Home Advice & informationAdoption Adoption Leave: Redundancy, Detriment, Dismissal and Remedies

Adoption Leave: Redundancy, Detriment, Dismissal and Remedies

What happens if I am made redundant while on adoption leave?

What happens if I am not offered a suitable vacancy after being made redundant whilst on adoption leave?

What happens if I suffer a detriment as a result of taking or wanting to take adoption leave?

What happens if I am dismissed because I took or wanted to take adoption leave?

Could I bring a claim for discrimination if I am dismissed or suffer a detriment because I took or want to take adoption leave?

Remedies: Detriment and Unfair dismissal

 

Q. What happens if I am made redundant while on adoption leave?

An employer cannot make you redundant simply because you took or wish to take ordinary or additional adoption leave (or because your employer believes you are going to take it). If your employer did make you redundant for this reason you could make a complaint of automatic unfair dismissal.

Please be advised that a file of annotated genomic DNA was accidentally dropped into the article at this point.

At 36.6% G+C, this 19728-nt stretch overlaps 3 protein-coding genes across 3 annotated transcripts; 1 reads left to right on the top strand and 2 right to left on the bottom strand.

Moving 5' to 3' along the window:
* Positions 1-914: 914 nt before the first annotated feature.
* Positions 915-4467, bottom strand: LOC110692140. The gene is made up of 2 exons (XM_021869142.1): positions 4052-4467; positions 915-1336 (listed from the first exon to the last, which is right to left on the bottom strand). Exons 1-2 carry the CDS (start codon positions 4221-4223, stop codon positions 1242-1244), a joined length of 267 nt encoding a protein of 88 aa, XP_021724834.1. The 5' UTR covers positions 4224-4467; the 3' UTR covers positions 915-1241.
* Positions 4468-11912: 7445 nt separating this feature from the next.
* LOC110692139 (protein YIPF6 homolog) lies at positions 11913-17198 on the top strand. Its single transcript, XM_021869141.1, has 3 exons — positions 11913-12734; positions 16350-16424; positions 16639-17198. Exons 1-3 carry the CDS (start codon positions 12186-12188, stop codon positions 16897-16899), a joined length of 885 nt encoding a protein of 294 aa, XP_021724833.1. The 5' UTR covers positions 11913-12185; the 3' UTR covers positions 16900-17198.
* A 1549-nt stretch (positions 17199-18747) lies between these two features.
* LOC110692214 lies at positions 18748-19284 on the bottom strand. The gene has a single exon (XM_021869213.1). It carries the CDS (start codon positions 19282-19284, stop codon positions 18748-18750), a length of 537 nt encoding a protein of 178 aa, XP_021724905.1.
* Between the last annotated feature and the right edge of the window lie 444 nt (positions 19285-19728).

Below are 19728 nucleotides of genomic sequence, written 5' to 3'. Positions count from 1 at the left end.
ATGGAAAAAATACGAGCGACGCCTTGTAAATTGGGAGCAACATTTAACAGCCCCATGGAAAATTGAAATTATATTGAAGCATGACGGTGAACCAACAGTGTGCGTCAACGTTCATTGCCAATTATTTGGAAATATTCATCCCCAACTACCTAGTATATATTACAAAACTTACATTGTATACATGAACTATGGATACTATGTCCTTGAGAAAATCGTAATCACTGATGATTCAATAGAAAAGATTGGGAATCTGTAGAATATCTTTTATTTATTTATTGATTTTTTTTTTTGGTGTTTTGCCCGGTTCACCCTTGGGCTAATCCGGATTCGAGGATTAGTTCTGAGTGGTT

If a redundancy situation arises whilst you are on adoption leave (i.e. not because you took adoption leave) and it is not practicable for your employer to continue to employ you under your existing contract because of redundancy, you are entitled to be offered suitable alternative employment by your employer or an associated employer if there is a vacancy.

If there is a suitable vacancy you are entitled to be offered a new employment contract provided that:

  • The work is suitable and appropriate for you to do; and
  • The role, place of employment and terms and conditions of the new employment contract are not substantially less favourable than those under your previous contract.

You should be given priority for any suitable vacancies over any other employees who are also at risk of redundancy but are not on maternity or adoption leave.

Q. What happens if I am not offered a suitable vacancy after being made redundant whilst on adoption leave?

If there is a suitable vacancy available for you and your employer does not offer it to you may bring a claim for automatically unfair dismissal.

If your employer offers you suitable alternative employment and you refuse it, your employer is likely to have been fair in dismissing you and you will not be able to bring an unfair dismissal claim. In this situation you would also lose your right to a statutory redundancy payment.